HABIB KAABACHI (Tunisia) said the question of Palestine was at the heart of the Middle East conflict. The Organization had reaffirmed the legitimacy of the Palestinian people's aspirations to exercise the right to self- determination and construct an independent State. His country had participated in the peace negotiations from the outset. Those negotiations had been based on international law and the principle of land for peace.
Economic advancement in the region should be an international priority, but that would be possible only in conditions of peace. The Israeli Government had reneged on agreements reached with the Palestinian Authority. Its actions had amounted to a slap in the face for the international community.
He said the increased suffering of the Palestinian people would only heighten tensions in the region. Israel's refusal to implement the provisions of the peace accords seriously threatened the peace process. Israel must resume negotiations and withdraw unconditionally from Golan and southern Lebanon. He expressed grave concern at the halt in the partial Israeli-Palestinian negotiations, as well as the Israeli-Syrian negotiations. The disruption of the negotiations had been the result of Israel's arrogance.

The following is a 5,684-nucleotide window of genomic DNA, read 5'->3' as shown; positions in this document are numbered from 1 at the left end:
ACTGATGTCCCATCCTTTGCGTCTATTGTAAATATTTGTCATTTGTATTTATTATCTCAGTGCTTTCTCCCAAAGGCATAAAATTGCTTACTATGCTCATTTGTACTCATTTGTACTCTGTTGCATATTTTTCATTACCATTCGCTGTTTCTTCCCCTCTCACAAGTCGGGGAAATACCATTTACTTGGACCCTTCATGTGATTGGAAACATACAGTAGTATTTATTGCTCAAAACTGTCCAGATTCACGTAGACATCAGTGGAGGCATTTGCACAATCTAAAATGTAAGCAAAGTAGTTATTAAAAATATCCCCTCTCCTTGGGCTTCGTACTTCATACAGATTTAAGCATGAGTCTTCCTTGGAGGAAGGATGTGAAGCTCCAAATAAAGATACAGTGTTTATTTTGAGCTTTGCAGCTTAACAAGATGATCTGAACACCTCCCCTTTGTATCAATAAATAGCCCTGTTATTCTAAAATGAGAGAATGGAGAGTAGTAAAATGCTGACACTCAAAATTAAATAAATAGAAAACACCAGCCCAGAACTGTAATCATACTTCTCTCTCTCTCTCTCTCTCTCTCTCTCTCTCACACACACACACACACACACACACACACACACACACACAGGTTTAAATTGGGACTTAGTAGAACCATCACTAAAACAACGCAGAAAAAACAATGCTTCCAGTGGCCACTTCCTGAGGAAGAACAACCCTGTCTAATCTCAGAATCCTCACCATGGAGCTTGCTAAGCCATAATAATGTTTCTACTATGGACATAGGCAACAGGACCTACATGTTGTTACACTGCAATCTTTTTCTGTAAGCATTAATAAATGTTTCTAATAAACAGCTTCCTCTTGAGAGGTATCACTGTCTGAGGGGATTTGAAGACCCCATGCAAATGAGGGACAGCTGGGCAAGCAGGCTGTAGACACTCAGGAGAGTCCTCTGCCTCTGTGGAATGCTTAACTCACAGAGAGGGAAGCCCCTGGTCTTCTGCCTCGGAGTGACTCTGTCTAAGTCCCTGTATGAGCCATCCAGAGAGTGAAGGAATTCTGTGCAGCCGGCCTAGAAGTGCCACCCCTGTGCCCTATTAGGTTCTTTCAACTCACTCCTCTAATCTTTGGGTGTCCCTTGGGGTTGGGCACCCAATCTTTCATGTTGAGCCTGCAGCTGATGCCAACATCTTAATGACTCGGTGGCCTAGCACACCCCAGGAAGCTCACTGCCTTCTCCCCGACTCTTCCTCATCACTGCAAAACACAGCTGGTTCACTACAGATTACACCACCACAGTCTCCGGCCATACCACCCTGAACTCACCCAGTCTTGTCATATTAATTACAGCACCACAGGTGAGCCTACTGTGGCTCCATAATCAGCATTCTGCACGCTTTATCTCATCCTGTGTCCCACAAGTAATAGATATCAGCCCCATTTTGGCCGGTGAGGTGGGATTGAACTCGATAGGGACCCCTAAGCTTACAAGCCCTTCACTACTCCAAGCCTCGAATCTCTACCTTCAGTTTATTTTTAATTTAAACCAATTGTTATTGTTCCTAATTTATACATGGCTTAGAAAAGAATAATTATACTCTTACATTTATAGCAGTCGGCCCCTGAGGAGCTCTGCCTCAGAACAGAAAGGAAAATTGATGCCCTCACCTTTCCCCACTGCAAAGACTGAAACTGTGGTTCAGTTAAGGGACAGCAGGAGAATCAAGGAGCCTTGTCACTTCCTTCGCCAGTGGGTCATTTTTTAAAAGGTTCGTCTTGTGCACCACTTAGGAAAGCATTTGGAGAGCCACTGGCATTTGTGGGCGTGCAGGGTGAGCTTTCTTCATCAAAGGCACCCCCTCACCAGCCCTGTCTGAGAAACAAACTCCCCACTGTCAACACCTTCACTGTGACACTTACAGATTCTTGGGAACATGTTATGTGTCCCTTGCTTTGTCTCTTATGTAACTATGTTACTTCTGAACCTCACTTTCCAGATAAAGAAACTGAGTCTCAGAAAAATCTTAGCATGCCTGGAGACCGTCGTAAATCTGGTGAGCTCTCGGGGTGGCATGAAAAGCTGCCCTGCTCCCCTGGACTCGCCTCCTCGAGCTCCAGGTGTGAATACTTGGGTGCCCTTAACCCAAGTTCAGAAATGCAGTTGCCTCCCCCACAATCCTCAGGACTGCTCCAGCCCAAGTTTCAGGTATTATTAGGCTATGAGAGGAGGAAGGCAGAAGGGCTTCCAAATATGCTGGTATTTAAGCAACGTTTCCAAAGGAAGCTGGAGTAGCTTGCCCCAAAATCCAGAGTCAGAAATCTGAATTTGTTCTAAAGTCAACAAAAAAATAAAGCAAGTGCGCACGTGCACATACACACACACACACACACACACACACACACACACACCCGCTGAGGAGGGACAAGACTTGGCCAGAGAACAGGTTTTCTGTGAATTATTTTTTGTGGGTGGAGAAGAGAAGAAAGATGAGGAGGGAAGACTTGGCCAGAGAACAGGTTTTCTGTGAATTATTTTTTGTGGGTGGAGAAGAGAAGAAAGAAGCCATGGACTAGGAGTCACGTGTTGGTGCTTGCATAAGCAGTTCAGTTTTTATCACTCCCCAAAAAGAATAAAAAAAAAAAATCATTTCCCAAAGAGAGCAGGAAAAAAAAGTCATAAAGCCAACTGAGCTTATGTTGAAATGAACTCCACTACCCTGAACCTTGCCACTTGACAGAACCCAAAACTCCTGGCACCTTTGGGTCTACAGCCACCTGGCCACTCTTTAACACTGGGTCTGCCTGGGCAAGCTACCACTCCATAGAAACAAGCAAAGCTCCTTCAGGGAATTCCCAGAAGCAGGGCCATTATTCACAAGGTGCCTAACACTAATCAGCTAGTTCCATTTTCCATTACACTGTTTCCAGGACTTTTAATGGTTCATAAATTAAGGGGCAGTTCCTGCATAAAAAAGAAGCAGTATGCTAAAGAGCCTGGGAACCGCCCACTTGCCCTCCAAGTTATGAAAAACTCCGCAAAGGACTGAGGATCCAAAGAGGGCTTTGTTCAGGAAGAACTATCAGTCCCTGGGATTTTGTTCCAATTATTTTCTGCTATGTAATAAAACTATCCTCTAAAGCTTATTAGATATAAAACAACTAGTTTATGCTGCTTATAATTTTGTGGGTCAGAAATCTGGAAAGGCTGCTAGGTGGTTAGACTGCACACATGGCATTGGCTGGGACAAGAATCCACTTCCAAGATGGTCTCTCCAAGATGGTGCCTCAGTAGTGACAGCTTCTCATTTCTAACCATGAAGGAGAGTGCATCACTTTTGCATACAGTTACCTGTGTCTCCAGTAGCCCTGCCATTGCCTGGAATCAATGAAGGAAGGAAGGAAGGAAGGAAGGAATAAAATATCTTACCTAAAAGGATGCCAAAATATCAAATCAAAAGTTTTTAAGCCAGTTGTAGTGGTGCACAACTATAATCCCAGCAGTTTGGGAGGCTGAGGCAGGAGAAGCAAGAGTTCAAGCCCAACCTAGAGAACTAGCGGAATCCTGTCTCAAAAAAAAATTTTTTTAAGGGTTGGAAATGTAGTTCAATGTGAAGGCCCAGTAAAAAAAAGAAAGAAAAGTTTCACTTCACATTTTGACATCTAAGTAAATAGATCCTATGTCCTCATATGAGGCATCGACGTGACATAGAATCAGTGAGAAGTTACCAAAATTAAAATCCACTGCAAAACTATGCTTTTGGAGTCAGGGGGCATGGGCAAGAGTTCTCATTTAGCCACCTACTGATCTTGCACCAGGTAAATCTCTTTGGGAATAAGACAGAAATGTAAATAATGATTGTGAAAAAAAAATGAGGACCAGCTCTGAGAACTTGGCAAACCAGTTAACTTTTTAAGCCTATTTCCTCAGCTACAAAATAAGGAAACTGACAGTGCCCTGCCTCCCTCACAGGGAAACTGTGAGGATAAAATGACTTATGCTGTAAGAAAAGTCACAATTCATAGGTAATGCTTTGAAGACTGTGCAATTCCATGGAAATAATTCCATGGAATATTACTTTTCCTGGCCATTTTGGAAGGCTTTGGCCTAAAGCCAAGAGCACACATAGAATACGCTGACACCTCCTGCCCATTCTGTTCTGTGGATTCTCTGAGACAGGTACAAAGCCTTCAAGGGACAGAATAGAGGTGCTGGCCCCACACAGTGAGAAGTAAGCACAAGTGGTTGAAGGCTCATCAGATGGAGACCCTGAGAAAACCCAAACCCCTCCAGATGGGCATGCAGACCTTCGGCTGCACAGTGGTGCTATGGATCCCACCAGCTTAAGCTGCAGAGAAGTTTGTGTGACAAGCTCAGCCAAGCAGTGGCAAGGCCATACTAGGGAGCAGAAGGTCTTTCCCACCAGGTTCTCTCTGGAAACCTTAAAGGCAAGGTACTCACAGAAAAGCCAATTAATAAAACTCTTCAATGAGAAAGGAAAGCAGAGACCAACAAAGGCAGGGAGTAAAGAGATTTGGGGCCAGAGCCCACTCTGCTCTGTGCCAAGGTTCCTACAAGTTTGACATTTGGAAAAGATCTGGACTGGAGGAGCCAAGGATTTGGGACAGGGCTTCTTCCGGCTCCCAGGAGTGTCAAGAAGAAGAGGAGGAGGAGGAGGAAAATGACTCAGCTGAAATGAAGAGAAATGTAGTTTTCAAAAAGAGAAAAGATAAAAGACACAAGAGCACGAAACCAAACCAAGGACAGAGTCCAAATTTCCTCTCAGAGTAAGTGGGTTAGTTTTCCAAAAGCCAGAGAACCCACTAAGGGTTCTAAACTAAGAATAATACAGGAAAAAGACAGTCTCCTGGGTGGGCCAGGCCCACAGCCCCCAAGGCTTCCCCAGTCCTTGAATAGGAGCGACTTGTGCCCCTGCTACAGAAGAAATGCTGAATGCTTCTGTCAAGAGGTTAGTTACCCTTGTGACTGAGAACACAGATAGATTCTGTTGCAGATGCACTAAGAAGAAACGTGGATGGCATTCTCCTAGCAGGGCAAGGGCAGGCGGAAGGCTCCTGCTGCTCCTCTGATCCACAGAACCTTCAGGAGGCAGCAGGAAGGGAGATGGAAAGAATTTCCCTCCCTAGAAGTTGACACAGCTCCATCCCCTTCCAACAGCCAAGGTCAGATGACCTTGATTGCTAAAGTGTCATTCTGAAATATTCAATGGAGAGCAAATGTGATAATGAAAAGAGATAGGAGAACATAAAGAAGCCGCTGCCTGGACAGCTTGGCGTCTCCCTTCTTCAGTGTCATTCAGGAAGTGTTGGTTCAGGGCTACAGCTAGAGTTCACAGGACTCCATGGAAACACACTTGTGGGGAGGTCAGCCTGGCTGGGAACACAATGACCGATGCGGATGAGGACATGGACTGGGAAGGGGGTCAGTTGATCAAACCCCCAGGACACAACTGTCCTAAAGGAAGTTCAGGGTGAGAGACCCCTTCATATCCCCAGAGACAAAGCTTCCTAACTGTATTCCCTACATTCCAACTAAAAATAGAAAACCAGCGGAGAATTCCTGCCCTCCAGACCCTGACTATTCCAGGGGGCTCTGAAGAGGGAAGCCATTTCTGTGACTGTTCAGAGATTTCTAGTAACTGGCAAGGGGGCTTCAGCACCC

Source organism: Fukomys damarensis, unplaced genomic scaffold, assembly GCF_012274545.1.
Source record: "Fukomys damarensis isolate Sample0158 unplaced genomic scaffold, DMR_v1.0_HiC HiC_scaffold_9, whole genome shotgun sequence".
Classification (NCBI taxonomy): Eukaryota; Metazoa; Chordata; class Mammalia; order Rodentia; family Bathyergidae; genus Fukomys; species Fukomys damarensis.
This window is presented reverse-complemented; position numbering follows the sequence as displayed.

JOHN H.F. CAMPBELL (Ireland), speaking for the European Union and for Bulgaria, Czech Republic, Hungary, Lithuania, Poland, Romania and the Slovak Republic, said the peace process was the only path to security and peace for the region. The Union's aim was that Israel and its neighbours might live within secure borders and that the legitimate rights of the Palestinians should be protected. The Union was ready to participate in the achievement of negotiations between Israel and the Palestinian Authority. It was further committed to contributing financially towards the social and economic development of the Palestinian people, as well as assisting the Palestinian Authority in its administrative functions. The Union as a whole was the major donor of funds to the Palestinians. It had already pledged 500 million in European Currency Units in related aid for the 1994-1999 period.